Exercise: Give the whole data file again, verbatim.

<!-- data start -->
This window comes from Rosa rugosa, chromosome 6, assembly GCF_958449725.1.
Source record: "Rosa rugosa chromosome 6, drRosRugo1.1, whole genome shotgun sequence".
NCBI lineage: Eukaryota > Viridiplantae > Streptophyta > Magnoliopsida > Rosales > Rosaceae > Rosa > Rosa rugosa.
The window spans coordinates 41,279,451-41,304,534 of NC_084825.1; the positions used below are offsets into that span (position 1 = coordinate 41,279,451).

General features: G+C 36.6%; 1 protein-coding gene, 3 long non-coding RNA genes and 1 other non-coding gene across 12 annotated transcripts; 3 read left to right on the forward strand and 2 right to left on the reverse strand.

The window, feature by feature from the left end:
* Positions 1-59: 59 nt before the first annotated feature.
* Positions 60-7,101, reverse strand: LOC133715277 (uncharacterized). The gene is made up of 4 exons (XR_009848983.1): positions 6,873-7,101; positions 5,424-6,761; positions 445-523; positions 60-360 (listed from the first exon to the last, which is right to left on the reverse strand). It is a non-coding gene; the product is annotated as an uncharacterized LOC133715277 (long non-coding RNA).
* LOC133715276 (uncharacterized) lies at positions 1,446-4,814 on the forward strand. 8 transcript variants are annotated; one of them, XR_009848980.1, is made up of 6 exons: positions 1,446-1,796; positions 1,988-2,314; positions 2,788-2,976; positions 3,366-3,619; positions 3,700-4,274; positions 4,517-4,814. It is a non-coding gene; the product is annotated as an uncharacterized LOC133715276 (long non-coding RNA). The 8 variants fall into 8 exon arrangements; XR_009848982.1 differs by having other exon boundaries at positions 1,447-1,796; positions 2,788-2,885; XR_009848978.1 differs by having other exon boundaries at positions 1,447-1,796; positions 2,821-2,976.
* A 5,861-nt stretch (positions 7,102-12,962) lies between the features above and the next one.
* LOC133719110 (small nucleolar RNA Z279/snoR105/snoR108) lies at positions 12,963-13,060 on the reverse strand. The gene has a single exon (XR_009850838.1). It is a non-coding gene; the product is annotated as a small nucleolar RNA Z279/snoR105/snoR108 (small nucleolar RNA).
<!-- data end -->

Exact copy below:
This window comes from Rosa rugosa, chromosome 6, assembly GCF_958449725.1.
Source record: "Rosa rugosa chromosome 6, drRosRugo1.1, whole genome shotgun sequence".
NCBI lineage: Eukaryota > Viridiplantae > Streptophyta > Magnoliopsida > Rosales > Rosaceae > Rosa > Rosa rugosa.
The window spans coordinates 41,279,451-41,304,534 of NC_084825.1; the positions used below are offsets into that span (position 1 = coordinate 41,279,451).

General features: G+C 36.6%; 1 protein-coding gene, 3 long non-coding RNA genes and 1 other non-coding gene across 12 annotated transcripts; 3 read left to right on the forward strand and 2 right to left on the reverse strand.

The window, feature by feature from the left end:
* Positions 1-59: 59 nt before the first annotated feature.
* Positions 60-7,101, reverse strand: LOC133715277 (uncharacterized). The gene is made up of 4 exons (XR_009848983.1): positions 6,873-7,101; positions 5,424-6,761; positions 445-523; positions 60-360 (listed from the first exon to the last, which is right to left on the reverse strand). It is a non-coding gene; the product is annotated as an uncharacterized LOC133715277 (long non-coding RNA).
* LOC133715276 (uncharacterized) lies at positions 1,446-4,814 on the forward strand. 8 transcript variants are annotated; one of them, XR_009848980.1, is made up of 6 exons: positions 1,446-1,796; positions 1,988-2,314; positions 2,788-2,976; positions 3,366-3,619; positions 3,700-4,274; positions 4,517-4,814. It is a non-coding gene; the product is annotated as an uncharacterized LOC133715276 (long non-coding RNA). The 8 variants fall into 8 exon arrangements; XR_009848982.1 differs by having other exon boundaries at positions 1,447-1,796; positions 2,788-2,885; XR_009848978.1 differs by having other exon boundaries at positions 1,447-1,796; positions 2,821-2,976.
* A 5,861-nt stretch (positions 7,102-12,962) lies between the features above and the next one.
* LOC133719110 (small nucleolar RNA Z279/snoR105/snoR108) lies at positions 12,963-13,060 on the reverse strand. The gene has a single exon (XR_009850838.1). It is a non-coding gene; the product is annotated as a small nucleolar RNA Z279/snoR105/snoR108 (small nucleolar RNA).